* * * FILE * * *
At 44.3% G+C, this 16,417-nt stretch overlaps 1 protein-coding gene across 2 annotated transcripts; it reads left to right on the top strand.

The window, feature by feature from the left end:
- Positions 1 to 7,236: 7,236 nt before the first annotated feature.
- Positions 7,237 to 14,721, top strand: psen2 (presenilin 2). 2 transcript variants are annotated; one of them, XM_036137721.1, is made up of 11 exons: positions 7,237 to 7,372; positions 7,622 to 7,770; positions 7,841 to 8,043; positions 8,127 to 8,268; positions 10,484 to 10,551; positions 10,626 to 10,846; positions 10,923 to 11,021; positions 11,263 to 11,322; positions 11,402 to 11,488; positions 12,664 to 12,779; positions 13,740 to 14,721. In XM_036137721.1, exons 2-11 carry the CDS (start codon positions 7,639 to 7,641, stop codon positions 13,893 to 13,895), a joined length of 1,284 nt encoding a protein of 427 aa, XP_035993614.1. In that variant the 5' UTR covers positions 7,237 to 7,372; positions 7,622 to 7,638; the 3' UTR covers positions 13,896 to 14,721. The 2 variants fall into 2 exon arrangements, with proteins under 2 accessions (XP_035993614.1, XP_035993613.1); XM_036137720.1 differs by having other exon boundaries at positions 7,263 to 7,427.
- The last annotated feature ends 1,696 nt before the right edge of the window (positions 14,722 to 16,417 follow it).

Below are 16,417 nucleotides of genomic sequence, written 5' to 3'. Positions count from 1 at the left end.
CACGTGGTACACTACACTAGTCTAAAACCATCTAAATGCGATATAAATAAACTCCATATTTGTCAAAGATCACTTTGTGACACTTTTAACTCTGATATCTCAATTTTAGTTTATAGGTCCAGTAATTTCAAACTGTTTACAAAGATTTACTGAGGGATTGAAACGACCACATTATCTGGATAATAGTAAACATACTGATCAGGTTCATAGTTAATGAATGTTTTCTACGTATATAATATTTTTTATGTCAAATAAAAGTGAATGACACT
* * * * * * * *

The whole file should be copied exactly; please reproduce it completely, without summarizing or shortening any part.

At 44.3% G+C, this 16,417-nt stretch overlaps 1 protein-coding gene across 2 annotated transcripts; it reads left to right on the top strand.

The window, feature by feature from the left end:
- Positions 1 to 7,236: 7,236 nt before the first annotated feature.
- Positions 7,237 to 14,721, top strand: psen2 (presenilin 2). 2 transcript variants are annotated; one of them, XM_036137721.1, is made up of 11 exons: positions 7,237 to 7,372; positions 7,622 to 7,770; positions 7,841 to 8,043; positions 8,127 to 8,268; positions 10,484 to 10,551; positions 10,626 to 10,846; positions 10,923 to 11,021; positions 11,263 to 11,322; positions 11,402 to 11,488; positions 12,664 to 12,779; positions 13,740 to 14,721. In XM_036137721.1, exons 2-11 carry the CDS (start codon positions 7,639 to 7,641, stop codon positions 13,893 to 13,895), a joined length of 1,284 nt encoding a protein of 427 aa, XP_035993614.1. In that variant the 5' UTR covers positions 7,237 to 7,372; positions 7,622 to 7,638; the 3' UTR covers positions 13,896 to 14,721. The 2 variants fall into 2 exon arrangements, with proteins under 2 accessions (XP_035993614.1, XP_035993613.1); XM_036137720.1 differs by having other exon boundaries at positions 7,263 to 7,427.
- The last annotated feature ends 1,696 nt before the right edge of the window (positions 14,722 to 16,417 follow it).

Below are 16,417 nucleotides of genomic sequence, written 5' to 3'. Positions count from 1 at the left end.
CACGTGGTACACTACACTAGTCTAAAACCATCTAAATGCGATATAAATAAACTCCATATTTGTCAAAGATCACTTTGTGACACTTTTAACTCTGATATCTCAATTTTAGTTTATAGGTCCAGTAATTTCAAACTGTTTACAAAGATTTACTGAGGGATTGAAACGACCACATTATCTGGATAATAGTAAACATACTGATCAGGTTCATAGTTAATGAATGTTTTCTACGTATATAATATTTTTTATGTCAAATAAAAGTGAATGACACT